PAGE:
Elizabeth Robins Pennell, the American cookery writer and art critic but who had made her home in London, wrote on the subject of Cycling for Women in the Gentlewoman in 1893: “Some people have questioned whether cycling is healthy for women; but their doubts are based on ignorance. In the first place, the work is not so hard as it looks. Given a good road and no head wind, a bicycle, after a certain point, goes almost by itself…the labour is nothing compared to that of dancing all night or of shopping all day.
Two years later in the summer of 1895 an article appeared in the Manchester Guardian entitled ‘The Joys of Cycling by a Middle-Aged woman’: A charm in cycling is the ease with which one casts off all restraint when once one becomes indifferent to remark and criticism. A delightful feeling of “abandon” possesses us, and we almost lose our own individuality in a sense of absolute freedom. Perhaps some of the freedom is due to the light and simple mode of dress necessary in cycling.
The incredibly restrictive dress of the late Victorian woman was certainly not conducive to riding bicycles and although controversial for many, women’s fashion began to change in order to comfortably ride them. In the Daily Telegraph in an article called ‘The Chains that Set Women Free’ Bella Bathurst, author of The Bicycle Book, quotes the authors of the Badminton Cycling Guide, published in 1887. They recommended that no female cyclist should ever leave home without a pair of sturdy woollen combinations, thick merino stockings, knickerbockers with a pair of worsted trousers on top, a plain gathered skirt in ”a happy grey medium’’, a jacket, a hat and a pair of doe-skin gloves. Bathurst also quotes Swiftsure, a columnist for the socialist weekly The Clarion, who thought the whole idea a joke. “It requires no small amount of resolution to ride out in knickers,” he wrote, “but I feel sure that in time the custom will be almost universal.”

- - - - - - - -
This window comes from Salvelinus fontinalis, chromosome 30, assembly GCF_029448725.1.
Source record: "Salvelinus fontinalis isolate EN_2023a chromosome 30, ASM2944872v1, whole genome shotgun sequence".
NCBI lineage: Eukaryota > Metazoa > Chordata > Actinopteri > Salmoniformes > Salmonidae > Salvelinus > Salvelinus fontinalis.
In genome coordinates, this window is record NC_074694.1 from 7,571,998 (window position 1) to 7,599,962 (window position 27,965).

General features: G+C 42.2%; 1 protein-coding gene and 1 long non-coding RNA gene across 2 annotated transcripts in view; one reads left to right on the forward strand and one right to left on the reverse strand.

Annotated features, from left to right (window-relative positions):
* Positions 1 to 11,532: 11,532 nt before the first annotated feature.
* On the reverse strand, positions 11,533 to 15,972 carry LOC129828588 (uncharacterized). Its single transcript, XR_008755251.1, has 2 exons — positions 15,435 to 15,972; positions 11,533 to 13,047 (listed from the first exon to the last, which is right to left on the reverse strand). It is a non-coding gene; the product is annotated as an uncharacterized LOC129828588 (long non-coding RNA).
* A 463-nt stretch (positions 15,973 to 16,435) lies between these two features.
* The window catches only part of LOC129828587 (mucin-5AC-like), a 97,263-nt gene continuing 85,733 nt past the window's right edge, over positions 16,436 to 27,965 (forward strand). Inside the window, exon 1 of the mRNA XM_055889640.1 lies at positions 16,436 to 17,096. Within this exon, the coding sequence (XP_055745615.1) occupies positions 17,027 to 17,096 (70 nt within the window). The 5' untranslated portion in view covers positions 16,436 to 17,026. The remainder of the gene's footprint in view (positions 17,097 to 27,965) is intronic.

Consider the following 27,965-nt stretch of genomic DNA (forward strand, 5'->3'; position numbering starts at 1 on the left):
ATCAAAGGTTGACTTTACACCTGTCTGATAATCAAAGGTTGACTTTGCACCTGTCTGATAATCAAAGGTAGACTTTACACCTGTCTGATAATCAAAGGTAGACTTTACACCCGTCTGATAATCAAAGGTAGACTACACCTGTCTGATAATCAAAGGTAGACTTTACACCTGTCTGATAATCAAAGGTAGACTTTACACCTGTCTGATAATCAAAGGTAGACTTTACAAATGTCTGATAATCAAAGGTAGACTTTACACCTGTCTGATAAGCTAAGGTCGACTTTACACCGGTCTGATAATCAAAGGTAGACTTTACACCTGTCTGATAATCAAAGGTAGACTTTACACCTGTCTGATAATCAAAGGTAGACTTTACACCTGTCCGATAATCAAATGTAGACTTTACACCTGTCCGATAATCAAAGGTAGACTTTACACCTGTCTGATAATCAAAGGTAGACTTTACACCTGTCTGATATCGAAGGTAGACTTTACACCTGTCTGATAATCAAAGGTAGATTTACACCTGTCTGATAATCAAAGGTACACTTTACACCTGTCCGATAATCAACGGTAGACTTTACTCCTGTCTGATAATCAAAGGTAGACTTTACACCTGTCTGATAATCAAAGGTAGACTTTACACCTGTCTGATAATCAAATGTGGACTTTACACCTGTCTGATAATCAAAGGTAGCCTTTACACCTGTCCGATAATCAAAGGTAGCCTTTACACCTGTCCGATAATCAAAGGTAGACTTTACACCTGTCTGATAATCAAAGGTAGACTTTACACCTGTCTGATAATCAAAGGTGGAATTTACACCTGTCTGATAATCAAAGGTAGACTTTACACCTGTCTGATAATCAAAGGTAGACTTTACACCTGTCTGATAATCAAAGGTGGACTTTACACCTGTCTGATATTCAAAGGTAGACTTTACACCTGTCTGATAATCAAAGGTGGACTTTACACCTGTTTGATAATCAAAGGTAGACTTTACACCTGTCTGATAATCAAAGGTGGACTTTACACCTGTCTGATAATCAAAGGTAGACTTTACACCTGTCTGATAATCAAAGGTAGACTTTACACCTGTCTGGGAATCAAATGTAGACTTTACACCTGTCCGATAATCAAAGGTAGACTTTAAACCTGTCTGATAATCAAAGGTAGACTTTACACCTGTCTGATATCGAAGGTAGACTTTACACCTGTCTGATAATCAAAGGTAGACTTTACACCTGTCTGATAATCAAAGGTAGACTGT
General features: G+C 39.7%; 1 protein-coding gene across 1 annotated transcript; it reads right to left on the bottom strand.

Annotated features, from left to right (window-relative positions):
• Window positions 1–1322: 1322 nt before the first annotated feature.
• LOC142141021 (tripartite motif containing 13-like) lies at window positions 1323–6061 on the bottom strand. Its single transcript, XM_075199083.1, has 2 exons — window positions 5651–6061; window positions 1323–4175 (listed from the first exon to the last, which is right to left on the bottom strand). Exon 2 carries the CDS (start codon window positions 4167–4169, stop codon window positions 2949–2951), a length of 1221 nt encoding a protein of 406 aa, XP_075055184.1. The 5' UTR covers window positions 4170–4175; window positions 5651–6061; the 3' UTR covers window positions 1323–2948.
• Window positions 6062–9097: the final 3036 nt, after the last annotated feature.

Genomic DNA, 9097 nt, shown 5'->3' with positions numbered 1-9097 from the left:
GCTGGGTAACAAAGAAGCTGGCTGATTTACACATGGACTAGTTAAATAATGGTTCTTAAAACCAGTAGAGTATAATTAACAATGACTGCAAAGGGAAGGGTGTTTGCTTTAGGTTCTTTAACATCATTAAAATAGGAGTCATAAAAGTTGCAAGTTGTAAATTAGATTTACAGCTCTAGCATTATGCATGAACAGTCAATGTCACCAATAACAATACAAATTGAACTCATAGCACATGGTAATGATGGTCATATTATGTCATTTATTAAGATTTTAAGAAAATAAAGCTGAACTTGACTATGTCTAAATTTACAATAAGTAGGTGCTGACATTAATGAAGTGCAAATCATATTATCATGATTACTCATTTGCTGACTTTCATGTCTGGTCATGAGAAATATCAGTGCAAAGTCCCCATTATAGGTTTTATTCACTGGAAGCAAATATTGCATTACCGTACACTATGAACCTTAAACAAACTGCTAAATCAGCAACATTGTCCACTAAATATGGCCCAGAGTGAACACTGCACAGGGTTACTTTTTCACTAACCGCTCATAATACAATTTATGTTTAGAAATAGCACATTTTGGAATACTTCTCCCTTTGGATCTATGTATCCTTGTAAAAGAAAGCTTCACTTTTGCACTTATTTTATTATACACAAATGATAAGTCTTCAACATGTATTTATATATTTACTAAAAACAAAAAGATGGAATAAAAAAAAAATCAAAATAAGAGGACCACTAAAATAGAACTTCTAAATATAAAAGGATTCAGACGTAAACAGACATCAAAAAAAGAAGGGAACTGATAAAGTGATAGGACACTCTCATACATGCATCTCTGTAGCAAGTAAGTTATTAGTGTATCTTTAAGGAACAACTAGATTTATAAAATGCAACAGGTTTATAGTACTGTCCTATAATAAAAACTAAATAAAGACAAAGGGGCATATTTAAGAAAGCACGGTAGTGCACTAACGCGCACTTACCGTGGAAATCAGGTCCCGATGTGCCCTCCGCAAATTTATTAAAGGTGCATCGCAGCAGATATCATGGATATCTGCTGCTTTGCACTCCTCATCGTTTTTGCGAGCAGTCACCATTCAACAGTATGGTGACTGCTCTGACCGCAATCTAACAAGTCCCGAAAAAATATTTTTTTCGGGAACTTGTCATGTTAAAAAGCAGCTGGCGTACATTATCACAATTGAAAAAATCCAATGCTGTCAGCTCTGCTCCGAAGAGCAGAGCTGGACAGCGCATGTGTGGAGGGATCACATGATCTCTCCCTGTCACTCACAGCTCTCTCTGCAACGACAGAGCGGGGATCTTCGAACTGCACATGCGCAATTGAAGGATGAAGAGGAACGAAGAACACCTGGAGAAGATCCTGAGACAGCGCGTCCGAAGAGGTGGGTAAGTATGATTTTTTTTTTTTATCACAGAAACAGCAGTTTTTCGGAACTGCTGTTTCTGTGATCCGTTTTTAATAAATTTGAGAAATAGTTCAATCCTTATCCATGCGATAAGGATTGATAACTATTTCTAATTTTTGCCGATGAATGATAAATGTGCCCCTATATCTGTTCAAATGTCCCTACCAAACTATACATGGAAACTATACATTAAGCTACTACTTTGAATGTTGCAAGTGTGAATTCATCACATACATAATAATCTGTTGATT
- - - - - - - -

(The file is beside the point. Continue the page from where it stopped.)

In 1895 the Manchester Guardian reported that even in fashionable Paris women of all classes of society were wearing ‘ample divided skirts or knickerbockers’ and these were not only in the Bois de Boulogne, but on the boulevards and all the main thoroughfares of the French capital. The Paris correspondent of the London Standard was shocked to see that the cycling costumes were also being worn when shopping and even sitting at cafe tables. The Guardian also quoted the opinions of some stars of the Parisian stage most of whom it has to be said were neither fans of the new-fangled bicycle or the clothes required to comfortably ride them. The fifty year old esteemed actress Madame Sarah Bernhardt stated that although she preferred long skirts to knickerbockers and divided skirts argued that the use of bicycles by young women were: